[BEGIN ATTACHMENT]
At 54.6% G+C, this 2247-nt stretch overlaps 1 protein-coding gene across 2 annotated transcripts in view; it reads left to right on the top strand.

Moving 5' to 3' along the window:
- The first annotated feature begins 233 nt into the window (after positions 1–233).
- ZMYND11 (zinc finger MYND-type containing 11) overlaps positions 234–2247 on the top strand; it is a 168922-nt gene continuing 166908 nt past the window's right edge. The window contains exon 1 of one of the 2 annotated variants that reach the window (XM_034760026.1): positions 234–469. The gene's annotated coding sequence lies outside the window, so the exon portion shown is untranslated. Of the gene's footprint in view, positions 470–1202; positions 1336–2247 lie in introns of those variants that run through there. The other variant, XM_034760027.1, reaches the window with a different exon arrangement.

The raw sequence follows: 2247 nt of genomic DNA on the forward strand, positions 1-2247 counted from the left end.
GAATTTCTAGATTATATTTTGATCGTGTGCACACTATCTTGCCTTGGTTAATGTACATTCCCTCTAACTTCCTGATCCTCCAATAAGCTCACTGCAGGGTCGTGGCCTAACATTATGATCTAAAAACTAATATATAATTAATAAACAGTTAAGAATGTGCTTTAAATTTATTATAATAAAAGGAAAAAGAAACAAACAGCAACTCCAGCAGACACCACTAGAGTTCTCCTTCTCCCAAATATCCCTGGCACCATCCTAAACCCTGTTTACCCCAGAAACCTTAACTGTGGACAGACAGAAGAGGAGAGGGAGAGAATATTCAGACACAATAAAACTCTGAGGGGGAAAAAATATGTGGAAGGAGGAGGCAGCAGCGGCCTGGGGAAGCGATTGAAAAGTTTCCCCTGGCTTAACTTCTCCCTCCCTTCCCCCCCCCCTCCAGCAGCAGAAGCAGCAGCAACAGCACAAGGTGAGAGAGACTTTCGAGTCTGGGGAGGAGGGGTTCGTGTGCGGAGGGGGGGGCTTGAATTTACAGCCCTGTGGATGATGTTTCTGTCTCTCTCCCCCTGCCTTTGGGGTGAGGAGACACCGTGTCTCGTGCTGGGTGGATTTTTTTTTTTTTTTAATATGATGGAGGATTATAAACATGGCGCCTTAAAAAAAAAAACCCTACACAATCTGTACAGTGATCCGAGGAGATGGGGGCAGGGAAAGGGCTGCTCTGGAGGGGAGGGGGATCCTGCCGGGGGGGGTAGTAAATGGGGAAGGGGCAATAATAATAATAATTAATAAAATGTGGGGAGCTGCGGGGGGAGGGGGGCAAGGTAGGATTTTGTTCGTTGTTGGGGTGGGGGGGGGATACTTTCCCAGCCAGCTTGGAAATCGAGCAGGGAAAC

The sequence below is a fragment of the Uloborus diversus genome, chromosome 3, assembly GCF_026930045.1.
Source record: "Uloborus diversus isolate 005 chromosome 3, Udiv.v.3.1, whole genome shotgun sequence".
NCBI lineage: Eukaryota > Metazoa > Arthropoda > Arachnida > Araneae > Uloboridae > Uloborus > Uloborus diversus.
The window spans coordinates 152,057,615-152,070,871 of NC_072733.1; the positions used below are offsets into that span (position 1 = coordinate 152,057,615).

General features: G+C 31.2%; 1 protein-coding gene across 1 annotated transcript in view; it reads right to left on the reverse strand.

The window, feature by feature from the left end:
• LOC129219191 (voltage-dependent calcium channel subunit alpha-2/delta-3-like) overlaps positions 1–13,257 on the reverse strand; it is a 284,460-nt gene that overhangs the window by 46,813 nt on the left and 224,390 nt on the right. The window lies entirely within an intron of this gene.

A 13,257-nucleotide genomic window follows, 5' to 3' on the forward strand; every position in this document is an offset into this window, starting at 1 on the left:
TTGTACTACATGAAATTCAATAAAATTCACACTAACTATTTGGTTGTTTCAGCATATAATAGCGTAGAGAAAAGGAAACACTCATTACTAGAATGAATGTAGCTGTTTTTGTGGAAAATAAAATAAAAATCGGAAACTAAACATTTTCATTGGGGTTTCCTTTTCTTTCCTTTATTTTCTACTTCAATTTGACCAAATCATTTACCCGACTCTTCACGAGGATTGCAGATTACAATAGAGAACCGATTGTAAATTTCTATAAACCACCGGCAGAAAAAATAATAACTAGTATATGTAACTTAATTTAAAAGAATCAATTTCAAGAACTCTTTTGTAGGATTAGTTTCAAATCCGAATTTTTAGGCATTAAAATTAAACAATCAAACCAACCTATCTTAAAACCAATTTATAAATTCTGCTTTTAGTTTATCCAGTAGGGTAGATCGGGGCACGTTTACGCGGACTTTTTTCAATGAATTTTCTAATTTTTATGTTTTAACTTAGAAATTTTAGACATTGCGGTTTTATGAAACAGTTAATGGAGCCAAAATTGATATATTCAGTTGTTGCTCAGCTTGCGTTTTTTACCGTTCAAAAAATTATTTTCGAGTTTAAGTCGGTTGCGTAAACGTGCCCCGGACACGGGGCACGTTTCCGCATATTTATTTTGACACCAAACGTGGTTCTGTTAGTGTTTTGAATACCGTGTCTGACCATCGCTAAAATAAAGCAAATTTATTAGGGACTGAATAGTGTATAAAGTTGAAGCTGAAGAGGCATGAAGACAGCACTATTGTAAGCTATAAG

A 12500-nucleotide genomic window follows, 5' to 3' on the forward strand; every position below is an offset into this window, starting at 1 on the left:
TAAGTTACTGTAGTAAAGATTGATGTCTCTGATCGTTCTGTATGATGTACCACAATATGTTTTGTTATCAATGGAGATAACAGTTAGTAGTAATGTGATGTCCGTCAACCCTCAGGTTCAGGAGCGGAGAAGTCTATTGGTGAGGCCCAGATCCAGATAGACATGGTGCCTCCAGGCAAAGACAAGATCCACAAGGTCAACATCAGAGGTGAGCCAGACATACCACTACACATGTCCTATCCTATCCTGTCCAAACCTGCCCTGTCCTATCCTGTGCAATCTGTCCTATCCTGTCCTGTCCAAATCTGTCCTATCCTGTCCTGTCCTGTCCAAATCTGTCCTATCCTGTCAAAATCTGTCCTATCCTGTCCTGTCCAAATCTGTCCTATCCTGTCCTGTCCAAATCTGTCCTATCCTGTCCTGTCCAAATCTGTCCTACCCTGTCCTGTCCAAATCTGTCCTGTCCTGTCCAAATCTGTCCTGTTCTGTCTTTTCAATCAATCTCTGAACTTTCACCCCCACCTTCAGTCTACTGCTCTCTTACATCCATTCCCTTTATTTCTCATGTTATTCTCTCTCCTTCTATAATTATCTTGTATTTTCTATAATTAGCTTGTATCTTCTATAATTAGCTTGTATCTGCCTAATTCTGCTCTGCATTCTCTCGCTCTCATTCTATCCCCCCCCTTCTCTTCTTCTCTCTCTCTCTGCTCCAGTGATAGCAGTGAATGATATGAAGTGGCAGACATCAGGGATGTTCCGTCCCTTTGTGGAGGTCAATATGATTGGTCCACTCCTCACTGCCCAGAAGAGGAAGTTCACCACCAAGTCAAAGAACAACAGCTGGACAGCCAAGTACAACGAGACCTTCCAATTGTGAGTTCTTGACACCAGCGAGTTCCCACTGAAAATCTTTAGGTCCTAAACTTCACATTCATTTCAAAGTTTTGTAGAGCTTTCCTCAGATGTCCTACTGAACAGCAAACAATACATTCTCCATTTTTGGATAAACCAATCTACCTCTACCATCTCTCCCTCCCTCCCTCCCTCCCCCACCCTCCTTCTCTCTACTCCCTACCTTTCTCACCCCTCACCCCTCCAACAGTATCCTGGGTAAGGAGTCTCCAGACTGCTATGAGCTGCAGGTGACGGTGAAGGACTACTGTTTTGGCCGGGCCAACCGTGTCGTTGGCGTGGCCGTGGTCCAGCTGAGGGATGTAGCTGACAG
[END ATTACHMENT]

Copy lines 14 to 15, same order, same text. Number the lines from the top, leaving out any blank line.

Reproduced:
A 13,257-nucleotide genomic window follows, 5' to 3' on the forward strand; every position in this document is an offset into this window, starting at 1 on the left:
TTGTACTACATGAAATTCAATAAAATTCACACTAACTATTTGGTTGTTTCAGCATATAATAGCGTAGAGAAAAGGAAACACTCATTACTAGAATGAATGTAGCTGTTTTTGTGGAAAATAAAATAAAAATCGGAAACTAAACATTTTCATTGGGGTTTCCTTTTCTTTCCTTTATTTTCTACTTCAATTTGACCAAATCATTTACCCGACTCTTCACGAGGATTGCAGATTACAATAGAGAACCGATTGTAAATTTCTATAAACCACCGGCAGAAAAAATAATAACTAGTATATGTAACTTAATTTAAAAGAATCAATTTCAAGAACTCTTTTGTAGGATTAGTTTCAAATCCGAATTTTTAGGCATTAAAATTAAACAATCAAACCAACCTATCTTAAAACCAATTTATAAATTCTGCTTTTAGTTTATCCAGTAGGGTAGATCGGGGCACGTTTACGCGGACTTTTTTCAATGAATTTTCTAATTTTTATGTTTTAACTTAGAAATTTTAGACATTGCGGTTTTATGAAACAGTTAATGGAGCCAAAATTGATATATTCAGTTGTTGCTCAGCTTGCGTTTTTTACCGTTCAAAAAATTATTTTCGAGTTTAAGTCGGTTGCGTAAACGTGCCCCGGACACGGGGCACGTTTCCGCATATTTATTTTGACACCAAACGTGGTTCTGTTAGTGTTTTGAATACCGTGTCTGACCATCGCTAAAATAAAGCAAATTTATTAGGGACTGAATAGTGTATAAAGTTGAAGCTGAAGAGGCATGAAGACAGCACTATTGTAAGCTATAAG